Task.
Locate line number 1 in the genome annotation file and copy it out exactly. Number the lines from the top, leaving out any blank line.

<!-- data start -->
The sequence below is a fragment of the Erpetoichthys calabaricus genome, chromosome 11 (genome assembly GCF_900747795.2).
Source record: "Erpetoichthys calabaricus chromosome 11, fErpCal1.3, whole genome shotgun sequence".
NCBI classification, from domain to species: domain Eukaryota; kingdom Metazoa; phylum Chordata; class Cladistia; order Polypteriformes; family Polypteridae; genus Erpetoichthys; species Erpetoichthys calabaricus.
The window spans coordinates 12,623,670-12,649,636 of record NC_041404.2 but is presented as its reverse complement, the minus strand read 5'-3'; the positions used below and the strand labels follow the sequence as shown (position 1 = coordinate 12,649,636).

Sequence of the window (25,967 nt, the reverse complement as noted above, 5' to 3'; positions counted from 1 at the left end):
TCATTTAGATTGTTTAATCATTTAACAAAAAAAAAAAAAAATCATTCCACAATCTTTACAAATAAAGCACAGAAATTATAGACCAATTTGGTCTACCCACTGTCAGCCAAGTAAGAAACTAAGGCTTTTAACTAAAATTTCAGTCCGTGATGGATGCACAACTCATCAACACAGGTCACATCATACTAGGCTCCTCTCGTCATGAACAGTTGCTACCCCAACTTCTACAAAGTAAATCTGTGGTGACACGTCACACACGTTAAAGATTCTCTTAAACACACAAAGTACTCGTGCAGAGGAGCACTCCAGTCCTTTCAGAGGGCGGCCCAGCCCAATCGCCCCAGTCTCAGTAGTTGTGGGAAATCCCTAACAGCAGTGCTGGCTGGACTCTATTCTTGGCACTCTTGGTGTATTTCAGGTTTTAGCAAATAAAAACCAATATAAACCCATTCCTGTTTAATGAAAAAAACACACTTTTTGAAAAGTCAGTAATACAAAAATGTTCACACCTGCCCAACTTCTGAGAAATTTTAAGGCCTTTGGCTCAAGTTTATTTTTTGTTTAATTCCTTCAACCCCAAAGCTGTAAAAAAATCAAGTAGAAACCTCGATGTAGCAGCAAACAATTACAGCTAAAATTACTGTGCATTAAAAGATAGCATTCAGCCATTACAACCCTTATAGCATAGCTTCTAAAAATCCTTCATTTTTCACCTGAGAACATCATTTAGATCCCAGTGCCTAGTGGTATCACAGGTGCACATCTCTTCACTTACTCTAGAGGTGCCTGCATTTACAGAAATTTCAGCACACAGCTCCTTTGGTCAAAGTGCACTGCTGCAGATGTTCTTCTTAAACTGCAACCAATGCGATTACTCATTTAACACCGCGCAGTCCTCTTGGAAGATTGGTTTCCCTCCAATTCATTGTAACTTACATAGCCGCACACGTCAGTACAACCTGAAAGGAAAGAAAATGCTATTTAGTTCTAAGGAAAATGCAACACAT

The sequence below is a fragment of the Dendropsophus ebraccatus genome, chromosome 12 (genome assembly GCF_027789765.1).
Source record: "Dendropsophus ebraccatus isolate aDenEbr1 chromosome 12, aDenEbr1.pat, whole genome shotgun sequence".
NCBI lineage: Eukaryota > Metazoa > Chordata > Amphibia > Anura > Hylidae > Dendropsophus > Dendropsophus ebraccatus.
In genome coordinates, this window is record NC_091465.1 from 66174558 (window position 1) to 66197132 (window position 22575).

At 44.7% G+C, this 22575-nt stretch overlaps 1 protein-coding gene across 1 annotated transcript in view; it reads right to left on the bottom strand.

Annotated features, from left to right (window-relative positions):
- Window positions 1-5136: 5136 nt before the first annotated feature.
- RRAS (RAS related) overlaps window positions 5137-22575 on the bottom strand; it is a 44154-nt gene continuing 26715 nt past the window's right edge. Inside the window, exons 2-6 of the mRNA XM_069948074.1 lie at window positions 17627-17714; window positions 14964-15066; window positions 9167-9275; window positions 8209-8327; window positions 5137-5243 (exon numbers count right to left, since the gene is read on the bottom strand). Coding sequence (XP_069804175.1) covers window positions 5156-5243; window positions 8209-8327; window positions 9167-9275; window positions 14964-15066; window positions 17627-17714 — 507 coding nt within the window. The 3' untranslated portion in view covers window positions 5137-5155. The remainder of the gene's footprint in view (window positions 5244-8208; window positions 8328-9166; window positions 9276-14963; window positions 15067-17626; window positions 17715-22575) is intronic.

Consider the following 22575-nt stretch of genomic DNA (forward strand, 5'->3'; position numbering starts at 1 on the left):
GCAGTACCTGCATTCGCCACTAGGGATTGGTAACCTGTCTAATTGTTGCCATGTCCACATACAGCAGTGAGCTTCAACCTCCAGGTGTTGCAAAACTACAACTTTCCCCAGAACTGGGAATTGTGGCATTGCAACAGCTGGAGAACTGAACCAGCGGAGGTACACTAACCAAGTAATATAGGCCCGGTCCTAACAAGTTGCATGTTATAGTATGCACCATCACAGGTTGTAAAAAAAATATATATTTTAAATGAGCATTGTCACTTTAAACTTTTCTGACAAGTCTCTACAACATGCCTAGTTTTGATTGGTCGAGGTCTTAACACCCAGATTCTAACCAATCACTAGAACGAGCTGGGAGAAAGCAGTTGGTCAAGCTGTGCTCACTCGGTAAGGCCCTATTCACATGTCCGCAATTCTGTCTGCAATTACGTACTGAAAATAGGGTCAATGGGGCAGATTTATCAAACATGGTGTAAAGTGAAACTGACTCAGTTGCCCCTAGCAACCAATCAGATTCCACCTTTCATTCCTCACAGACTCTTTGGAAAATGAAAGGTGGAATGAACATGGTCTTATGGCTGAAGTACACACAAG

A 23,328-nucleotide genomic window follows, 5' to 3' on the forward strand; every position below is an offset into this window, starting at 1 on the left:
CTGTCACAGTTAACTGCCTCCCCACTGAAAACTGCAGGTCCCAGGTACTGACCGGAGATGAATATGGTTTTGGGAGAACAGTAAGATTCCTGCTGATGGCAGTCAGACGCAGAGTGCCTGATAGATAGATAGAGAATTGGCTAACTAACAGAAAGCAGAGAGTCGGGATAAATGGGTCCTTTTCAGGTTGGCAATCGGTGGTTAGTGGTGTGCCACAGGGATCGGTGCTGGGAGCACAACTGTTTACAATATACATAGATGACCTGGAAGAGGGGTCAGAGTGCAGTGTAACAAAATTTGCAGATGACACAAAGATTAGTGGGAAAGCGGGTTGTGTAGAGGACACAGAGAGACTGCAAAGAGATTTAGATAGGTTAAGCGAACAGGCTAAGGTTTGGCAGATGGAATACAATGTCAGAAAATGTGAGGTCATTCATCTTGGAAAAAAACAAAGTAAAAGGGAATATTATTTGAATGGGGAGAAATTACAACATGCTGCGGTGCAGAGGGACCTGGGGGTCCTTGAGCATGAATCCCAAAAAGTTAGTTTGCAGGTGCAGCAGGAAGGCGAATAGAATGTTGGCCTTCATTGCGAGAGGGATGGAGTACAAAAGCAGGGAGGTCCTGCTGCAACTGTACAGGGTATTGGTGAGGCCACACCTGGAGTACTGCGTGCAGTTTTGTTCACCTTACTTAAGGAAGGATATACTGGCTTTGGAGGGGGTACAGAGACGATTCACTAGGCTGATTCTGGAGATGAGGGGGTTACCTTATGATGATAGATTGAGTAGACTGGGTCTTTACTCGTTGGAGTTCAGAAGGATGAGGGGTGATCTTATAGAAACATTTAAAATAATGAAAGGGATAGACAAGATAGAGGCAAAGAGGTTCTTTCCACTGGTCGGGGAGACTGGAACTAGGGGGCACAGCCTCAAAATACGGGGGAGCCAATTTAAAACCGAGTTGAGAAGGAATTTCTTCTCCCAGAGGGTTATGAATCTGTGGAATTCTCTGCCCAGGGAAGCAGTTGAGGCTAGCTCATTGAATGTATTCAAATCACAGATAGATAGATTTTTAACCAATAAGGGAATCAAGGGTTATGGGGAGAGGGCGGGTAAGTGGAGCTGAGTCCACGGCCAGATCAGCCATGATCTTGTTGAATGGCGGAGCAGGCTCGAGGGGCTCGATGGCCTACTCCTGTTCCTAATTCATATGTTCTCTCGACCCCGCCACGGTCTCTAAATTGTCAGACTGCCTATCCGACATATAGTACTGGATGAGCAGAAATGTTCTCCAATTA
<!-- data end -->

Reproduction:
The sequence below is a fragment of the Erpetoichthys calabaricus genome, chromosome 11 (genome assembly GCF_900747795.2).